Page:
|Publication number||US4646575 A|
|Application number||US 06/882,437|
|Publication date||Mar 3, 1987|
|Filing date||Jul 7, 1986|
|Priority date||May 11, 1983|
|Also published as||CA1224559A, CA1224559A1, DE3485071D1, EP0125845A1, EP0125845B1|
|Publication number||06882437, 882437, US 4646575 A, US 4646575A, US-A-4646575, US4646575 A, US4646575A|
|Inventors||John G. O'Hair, Michael E. Nolan|
|Original Assignee||British Gas Corporation|
|Export Citation||BiBTeX, EndNote, RefMan|
|Patent Citations (14), Referenced by (52), Classifications (7), Legal Events (4)|
|External Links: USPTO, USPTO Assignment, Espacenet|
This application is a continuation of application Ser. No. 801,372 filed Nov. 21, 1985 which is in turn a continuation of Ser. No. 608,410, filed May 9, 1984, both now abandoned.
This invention relates to the measurement of gas flow rates and to apparatus therefor.
With the advent of off-shore gas supplies it is necessary to provide an extensive network of transmission pipelines in order to distribute the gas, operating at a pressure ranging from 40 to 70 bar.
At present the majority of the flow metering needed to operate this system effectively is being done using orifice plate meters. However, there are some serious disadvantages with these meters, including their limited flow range (about 10:1), the pressure drop they cause, the need for long straight meter runs and the substantial maintenance required.
A number of alternatives to the orifice plate meter have been considered. Rotary displacement meters are expensive and have moving parts which could seize up and block the supply. Turbine meters are also susceptible to wear and need individual calibration for accurate use. Vortex meters have a much better turn-down ratio than orifice plate meters but require similar installation conditions and create a similar pressure drop. Only ultrasonic sound-based methods seem to offset the prospect of an almost ideal flow meter for the measurement of gas flow-rates.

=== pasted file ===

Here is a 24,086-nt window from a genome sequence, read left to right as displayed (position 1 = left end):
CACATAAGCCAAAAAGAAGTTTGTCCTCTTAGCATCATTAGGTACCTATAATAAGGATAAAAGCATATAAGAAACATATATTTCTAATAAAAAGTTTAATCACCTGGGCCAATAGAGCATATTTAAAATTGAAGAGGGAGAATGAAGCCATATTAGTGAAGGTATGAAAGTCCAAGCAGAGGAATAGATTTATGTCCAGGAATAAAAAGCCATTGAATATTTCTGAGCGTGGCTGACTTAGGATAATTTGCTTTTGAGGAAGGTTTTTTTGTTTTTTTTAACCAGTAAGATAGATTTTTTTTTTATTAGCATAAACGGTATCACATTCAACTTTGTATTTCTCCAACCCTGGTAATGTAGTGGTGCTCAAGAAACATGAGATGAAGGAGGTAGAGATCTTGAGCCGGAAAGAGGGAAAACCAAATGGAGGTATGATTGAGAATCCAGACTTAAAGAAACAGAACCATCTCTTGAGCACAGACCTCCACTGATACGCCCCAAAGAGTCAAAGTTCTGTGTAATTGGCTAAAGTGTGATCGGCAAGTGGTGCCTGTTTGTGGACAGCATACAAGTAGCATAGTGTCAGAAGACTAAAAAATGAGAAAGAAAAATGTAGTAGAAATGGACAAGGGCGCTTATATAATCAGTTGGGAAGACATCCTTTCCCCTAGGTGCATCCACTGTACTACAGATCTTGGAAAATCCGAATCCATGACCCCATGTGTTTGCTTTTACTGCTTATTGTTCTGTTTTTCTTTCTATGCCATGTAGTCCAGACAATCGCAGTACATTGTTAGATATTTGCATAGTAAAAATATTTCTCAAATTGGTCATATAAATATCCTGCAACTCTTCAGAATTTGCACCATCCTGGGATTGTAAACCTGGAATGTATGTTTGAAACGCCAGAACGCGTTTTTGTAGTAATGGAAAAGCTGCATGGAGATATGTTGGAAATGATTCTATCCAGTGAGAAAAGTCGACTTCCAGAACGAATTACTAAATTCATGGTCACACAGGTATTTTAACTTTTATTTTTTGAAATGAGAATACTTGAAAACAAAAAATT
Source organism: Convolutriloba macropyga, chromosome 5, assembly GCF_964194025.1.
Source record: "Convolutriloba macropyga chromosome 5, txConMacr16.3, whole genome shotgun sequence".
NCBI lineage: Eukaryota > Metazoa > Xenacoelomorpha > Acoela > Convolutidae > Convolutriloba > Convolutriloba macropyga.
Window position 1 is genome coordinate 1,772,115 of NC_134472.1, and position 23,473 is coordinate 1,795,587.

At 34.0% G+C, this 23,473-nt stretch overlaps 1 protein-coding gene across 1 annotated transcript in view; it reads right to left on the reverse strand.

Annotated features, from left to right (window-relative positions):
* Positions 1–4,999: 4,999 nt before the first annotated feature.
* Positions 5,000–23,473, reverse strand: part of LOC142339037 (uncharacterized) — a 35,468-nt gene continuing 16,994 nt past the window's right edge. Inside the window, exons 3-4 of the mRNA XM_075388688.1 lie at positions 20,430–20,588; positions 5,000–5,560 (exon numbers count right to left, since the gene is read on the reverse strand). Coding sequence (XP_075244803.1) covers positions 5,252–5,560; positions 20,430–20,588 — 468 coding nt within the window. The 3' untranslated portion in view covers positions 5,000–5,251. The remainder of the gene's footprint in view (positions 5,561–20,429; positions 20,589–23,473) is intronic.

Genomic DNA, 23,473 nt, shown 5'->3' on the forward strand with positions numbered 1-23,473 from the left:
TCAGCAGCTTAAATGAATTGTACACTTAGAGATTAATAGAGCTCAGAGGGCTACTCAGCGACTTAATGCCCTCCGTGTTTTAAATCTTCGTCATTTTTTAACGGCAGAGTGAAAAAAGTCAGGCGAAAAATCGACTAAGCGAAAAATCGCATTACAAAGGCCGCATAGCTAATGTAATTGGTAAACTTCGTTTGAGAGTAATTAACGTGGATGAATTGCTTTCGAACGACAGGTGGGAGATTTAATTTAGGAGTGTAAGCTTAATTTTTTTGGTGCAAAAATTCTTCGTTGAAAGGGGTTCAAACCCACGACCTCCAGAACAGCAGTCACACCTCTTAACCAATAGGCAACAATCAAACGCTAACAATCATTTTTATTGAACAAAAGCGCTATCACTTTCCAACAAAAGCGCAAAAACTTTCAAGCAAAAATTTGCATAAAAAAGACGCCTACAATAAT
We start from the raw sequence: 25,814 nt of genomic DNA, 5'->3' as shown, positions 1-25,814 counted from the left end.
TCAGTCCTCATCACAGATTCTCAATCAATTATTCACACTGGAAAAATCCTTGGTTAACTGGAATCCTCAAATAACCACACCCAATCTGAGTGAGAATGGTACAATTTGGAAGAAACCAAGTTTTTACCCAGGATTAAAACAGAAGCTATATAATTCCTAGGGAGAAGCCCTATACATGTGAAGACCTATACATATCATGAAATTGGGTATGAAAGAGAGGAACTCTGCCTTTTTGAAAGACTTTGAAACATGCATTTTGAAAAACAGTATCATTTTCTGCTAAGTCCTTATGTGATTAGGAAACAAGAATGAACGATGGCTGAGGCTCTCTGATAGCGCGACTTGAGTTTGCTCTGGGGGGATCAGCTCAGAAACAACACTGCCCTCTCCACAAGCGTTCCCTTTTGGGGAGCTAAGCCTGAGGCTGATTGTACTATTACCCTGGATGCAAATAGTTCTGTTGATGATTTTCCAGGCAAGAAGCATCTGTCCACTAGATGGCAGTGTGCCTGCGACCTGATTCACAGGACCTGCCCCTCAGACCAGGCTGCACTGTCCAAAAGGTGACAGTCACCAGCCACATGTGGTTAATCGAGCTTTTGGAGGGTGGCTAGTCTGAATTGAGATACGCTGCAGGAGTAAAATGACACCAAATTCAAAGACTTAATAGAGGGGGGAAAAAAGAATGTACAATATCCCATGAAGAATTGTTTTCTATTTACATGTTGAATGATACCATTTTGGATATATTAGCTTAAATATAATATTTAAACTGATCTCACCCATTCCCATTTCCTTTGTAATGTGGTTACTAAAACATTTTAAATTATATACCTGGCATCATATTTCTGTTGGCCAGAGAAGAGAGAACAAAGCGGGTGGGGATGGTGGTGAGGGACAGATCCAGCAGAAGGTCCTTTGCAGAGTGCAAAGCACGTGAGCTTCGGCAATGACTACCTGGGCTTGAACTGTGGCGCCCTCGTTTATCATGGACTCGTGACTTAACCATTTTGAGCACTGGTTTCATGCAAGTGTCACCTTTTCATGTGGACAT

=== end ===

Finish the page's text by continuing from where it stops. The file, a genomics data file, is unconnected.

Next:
The possibility of using sound waves to measure fluid flows has been appreciated for a long time but the methods have only been applied commercially since the early 1960's. Since then a number of different techniques have been developed, but most are only applied commercially to the metering of liquids.
The requirement of a gas transmission supply system is to meter clean high pressure gas flows. This rules out all the Doppler-based methods immediately because they require discontinuities in the fluid to scatter the sound waves. No suitable discontinuities are present in gas flows even at high pressures. The need for high demonstrable accuracy means that the ultrasonic cross-correlation techniques must be rejected. The two most important methods remaining both use the transit of ultrasonic pulses in different directions along one or more diagonal paths across the pipe. In a first method two independent streams or pulses are transmitted in opposite directions. Each pulse is emitted immediately after the previous one in that stream has been detected. The difference between the pulse repetition frequency in the different directions is measured and is a function of the gas velocity. The alternative method is more fundamental and involves the measurement of the transit times directly.
Ultrasonic flow meters also split into two groups with respect to transducer siting, namely wetted and non-wetted (including "clamp on" types). Liquid flow meters are available commercially with "clamp on" transducers. However, it is much more difficult to couple ultrasound into gas than into liquids, and for this reason transducers immersed in the gas offer a partial solution. This minimizes the loss of signal at interfaces and eliminates possible problems caused by beam refraction.
The general arrangement of a simple ultrasonic flow meter of this type is shown in FIG. 1 of the accompanying drawings. The time taken for ultrasonic pulses to travel between the two transducers is measured electronically, for example by using a high frequency clock. The clock is started when the pulse is emitted from one transducer and is stopped at the beginning of the received signal from the other transducer.
In FIG. 1 the sound travelling from A to B is speeded up by the component of the gas flow along its path, so its mean velocity is c+v(X/L) where v is the mean flow velocity of the gas between the probes, c is the velocity of sound, L is the distance between each transducer and X is the longitudinal displacement between the opposed transducer pair.
Thus ##EQU1## where tAB is the transit time from A to B. Similarly, pulses travelling in the opposite direction are slowed by the component of the gas flow, so ##EQU2## Subtracting we get ##EQU3## Rearranging gives ##EQU4##
It can be seen from equation (5) that the mean fluid velocity between the probes is a function only of the measured times and the geometry of the measuring section which cannot change significantly. Fluid properties (composition, temperature, pressure and velocity or sound) have no direct effect on the accuracy of metering, unless they cause the signal to become too weak to trigger the timing circuits properly. In the practical operation of the system there are, inevitably, some additional factors, but they are not very important.